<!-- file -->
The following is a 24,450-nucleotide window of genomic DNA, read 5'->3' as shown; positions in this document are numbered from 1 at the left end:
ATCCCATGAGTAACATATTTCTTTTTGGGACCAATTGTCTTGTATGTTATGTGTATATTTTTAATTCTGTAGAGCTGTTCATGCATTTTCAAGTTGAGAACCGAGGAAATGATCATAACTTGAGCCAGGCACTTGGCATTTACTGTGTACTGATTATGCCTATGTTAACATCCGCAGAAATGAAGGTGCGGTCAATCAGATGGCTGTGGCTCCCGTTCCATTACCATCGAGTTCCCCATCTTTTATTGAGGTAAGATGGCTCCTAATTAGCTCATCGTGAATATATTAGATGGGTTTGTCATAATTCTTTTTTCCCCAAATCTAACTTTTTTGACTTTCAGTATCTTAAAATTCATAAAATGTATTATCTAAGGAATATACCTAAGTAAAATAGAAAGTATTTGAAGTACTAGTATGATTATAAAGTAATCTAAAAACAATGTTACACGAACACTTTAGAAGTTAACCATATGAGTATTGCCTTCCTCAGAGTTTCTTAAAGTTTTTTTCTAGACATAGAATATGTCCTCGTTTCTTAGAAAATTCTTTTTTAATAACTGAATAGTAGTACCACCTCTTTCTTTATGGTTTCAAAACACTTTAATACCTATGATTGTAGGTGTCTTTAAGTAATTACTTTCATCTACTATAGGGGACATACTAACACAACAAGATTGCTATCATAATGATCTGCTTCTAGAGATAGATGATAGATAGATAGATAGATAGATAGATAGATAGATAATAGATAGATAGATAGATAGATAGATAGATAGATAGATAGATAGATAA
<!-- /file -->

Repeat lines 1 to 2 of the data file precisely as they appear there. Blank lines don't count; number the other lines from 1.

The following is a 24,450-nucleotide window of genomic DNA, read 5'->3' as shown; positions in this document are numbered from 1 at the left end:
ATCCCATGAGTAACATATTTCTTTTTGGGACCAATTGTCTTGTATGTTATGTGTATATTTTTAATTCTGTAGAGCTGTTCATGCATTTTCAAGTTGAGAACCGAGGAAATGATCATAACTTGAGCCAGGCACTTGGCATTTACTGTGTACTGATTATGCCTATGTTAACATCCGCAGAAATGAAGGTGCGGTCAATCAGATGGCTGTGGCTCCCGTTCCATTACCATCGAGTTCCCCATCTTTTATTGAGGTAAGATGGCTCCTAATTAGCTCATCGTGAATATATTAGATGGGTTTGTCATAATTCTTTTTTCCCCAAATCTAACTTTTTTGACTTTCAGTATCTTAAAATTCATAAAATGTATTATCTAAGGAATATACCTAAGTAAAATAGAAAGTATTTGAAGTACTAGTATGATTATAAAGTAATCTAAAAACAATGTTACACGAACACTTTAGAAGTTAACCATATGAGTATTGCCTTCCTCAGAGTTTCTTAAAGTTTTTTTCTAGACATAGAATATGTCCTCGTTTCTTAGAAAATTCTTTTTTAATAACTGAATAGTAGTACCACCTCTTTCTTTATGGTTTCAAAACACTTTAATACCTATGATTGTAGGTGTCTTTAAGTAATTACTTTCATCTACTATAGGGGACATACTAACACAACAAGATTGCTATCATAATGATCTGCTTCTAGAGATAGATGATAGATAGATAGATAGATAGATAGATAGATAGATAATAGATAGATAGATAGATAGATAGATAGATAGATAGATAGATAGATAA